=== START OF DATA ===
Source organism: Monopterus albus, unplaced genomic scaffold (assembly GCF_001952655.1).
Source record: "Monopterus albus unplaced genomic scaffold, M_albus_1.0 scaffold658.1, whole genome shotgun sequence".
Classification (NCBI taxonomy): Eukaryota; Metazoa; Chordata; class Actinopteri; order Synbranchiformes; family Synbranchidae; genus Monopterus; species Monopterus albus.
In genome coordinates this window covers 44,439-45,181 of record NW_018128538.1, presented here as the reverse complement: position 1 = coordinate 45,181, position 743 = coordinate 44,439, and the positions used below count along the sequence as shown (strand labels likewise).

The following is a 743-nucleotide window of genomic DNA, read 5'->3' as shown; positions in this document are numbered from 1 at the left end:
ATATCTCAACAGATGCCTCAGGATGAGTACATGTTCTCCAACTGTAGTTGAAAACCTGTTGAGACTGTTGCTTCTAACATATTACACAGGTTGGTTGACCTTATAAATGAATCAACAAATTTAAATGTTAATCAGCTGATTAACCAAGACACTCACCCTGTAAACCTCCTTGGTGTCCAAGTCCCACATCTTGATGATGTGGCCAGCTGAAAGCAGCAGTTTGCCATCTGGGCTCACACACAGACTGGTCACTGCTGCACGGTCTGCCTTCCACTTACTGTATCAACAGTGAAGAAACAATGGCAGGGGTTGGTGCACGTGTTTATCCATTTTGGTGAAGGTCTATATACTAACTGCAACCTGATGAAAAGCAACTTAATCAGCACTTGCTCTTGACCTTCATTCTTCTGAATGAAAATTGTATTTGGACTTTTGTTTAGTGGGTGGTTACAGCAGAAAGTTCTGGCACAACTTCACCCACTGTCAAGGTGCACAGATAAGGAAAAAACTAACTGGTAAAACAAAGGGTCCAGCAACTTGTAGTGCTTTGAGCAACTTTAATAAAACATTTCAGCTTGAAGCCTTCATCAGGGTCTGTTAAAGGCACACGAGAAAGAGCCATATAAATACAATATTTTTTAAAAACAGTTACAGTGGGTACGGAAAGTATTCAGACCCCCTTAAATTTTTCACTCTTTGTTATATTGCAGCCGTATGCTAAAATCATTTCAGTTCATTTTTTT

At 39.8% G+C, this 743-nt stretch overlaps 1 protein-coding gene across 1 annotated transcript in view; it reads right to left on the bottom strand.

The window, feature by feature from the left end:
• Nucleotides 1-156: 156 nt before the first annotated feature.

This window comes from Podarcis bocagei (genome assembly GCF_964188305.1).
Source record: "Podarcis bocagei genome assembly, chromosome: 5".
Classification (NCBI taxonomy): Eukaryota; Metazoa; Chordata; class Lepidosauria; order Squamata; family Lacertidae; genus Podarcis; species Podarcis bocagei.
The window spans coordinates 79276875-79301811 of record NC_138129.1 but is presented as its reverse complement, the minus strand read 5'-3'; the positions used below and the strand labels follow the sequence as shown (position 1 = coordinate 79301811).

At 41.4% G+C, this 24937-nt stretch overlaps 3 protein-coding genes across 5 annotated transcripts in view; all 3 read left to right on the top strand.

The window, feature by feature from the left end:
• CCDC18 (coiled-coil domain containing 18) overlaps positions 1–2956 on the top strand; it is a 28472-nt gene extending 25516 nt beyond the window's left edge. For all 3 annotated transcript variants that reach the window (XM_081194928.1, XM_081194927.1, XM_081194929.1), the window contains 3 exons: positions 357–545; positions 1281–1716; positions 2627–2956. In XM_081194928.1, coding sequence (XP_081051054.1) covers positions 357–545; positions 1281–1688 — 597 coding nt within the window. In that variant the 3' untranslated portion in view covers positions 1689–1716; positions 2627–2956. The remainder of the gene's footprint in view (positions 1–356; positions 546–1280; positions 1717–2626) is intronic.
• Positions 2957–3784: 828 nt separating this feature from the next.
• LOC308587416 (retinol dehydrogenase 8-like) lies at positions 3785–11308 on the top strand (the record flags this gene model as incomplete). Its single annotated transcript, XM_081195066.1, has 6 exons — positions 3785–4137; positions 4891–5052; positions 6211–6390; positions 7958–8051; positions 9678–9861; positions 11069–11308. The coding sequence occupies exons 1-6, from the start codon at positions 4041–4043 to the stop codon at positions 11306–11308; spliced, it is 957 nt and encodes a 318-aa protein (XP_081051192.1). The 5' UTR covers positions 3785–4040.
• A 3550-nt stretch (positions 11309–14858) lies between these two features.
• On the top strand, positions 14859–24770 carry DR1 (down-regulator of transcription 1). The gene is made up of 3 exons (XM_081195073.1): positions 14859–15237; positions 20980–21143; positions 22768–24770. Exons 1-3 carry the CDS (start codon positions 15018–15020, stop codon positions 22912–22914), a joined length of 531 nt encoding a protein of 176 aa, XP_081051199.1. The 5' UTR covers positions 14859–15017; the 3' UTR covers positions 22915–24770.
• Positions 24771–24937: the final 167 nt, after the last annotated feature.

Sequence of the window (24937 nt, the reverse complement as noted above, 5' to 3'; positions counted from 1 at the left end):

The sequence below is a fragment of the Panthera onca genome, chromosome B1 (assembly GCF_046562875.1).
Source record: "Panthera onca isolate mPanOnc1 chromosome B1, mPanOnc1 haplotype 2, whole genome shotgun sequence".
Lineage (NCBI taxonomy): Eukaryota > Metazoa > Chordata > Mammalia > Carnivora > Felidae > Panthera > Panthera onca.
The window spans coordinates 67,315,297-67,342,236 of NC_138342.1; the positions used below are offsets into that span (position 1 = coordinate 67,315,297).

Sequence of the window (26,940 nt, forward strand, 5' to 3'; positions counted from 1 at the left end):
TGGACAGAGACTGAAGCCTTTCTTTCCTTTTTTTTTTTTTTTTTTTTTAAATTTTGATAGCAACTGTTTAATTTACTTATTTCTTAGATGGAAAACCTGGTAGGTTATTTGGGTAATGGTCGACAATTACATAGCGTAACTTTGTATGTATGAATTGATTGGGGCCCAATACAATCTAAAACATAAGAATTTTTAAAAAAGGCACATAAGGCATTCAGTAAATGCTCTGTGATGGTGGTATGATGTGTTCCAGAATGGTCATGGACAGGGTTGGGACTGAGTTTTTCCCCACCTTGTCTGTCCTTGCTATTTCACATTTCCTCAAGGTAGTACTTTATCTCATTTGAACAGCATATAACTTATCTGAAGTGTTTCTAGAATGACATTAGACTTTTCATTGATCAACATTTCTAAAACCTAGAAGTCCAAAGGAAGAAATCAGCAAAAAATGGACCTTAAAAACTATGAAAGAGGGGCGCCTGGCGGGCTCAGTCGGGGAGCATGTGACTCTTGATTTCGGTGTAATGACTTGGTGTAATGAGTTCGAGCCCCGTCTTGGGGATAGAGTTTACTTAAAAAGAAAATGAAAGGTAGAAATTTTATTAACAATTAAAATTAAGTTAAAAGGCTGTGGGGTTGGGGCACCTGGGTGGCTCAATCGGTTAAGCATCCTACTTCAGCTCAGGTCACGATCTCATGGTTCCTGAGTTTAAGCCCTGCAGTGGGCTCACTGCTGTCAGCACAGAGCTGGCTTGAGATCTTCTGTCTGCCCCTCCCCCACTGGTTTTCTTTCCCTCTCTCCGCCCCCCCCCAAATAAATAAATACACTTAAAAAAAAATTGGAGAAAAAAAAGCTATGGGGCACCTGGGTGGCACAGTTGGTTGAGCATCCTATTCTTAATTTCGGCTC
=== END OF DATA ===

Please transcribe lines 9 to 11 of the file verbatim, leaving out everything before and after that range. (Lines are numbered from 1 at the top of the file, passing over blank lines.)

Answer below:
• Nucleotides 1-156: 156 nt before the first annotated feature.

This window comes from Podarcis bocagei (genome assembly GCF_964188305.1).
Source record: "Podarcis bocagei genome assembly, chromosome: 5".